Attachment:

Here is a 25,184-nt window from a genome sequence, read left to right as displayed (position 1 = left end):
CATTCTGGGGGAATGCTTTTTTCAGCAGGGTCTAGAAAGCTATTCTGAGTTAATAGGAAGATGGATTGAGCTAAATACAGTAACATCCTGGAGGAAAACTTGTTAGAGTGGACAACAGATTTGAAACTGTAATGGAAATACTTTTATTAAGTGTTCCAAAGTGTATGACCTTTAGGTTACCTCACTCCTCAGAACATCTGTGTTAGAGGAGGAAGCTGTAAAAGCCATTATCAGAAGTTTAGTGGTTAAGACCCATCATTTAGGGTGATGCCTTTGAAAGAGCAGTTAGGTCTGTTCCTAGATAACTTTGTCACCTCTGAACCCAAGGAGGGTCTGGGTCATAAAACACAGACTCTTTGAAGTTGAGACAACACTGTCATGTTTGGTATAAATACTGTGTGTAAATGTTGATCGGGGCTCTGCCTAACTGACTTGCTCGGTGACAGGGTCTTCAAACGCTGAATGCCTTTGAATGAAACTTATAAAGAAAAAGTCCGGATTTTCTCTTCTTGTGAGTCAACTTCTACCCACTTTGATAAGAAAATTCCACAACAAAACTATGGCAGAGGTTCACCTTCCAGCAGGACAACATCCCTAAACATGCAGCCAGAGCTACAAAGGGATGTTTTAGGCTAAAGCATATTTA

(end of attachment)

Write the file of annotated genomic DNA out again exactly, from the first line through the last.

Here is a 25,184-nt window from a genome sequence, read left to right as displayed (position 1 = left end):
CATTCTGGGGGAATGCTTTTTTCAGCAGGGTCTAGAAAGCTATTCTGAGTTAATAGGAAGATGGATTGAGCTAAATACAGTAACATCCTGGAGGAAAACTTGTTAGAGTGGACAACAGATTTGAAACTGTAATGGAAATACTTTTATTAAGTGTTCCAAAGTGTATGACCTTTAGGTTACCTCACTCCTCAGAACATCTGTGTTAGAGGAGGAAGCTGTAAAAGCCATTATCAGAAGTTTAGTGGTTAAGACCCATCATTTAGGGTGATGCCTTTGAAAGAGCAGTTAGGTCTGTTCCTAGATAACTTTGTCACCTCTGAACCCAAGGAGGGTCTGGGTCATAAAACACAGACTCTTTGAAGTTGAGACAACACTGTCATGTTTGGTATAAATACTGTGTGTAAATGTTGATCGGGGCTCTGCCTAACTGACTTGCTCGGTGACAGGGTCTTCAAACGCTGAATGCCTTTGAATGAAACTTATAAAGAAAAAGTCCGGATTTTCTCTTCTTGTGAGTCAACTTCTACCCACTTTGATAAGAAAATTCCACAACAAAACTATGGCAGAGGTTCACCTTCCAGCAGGACAACATCCCTAAACATGCAGCCAGAGCTACAAAGGGATGTTTTAGGCTAAAGCATATTTA